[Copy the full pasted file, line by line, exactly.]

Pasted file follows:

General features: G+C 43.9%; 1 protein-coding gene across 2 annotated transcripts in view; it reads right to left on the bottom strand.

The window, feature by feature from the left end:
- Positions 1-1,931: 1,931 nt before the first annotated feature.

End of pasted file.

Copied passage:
General features: G+C 43.9%; 1 protein-coding gene across 2 annotated transcripts in view; it reads right to left on the bottom strand.

The window, feature by feature from the left end:
- Positions 1-1,931: 1,931 nt before the first annotated feature.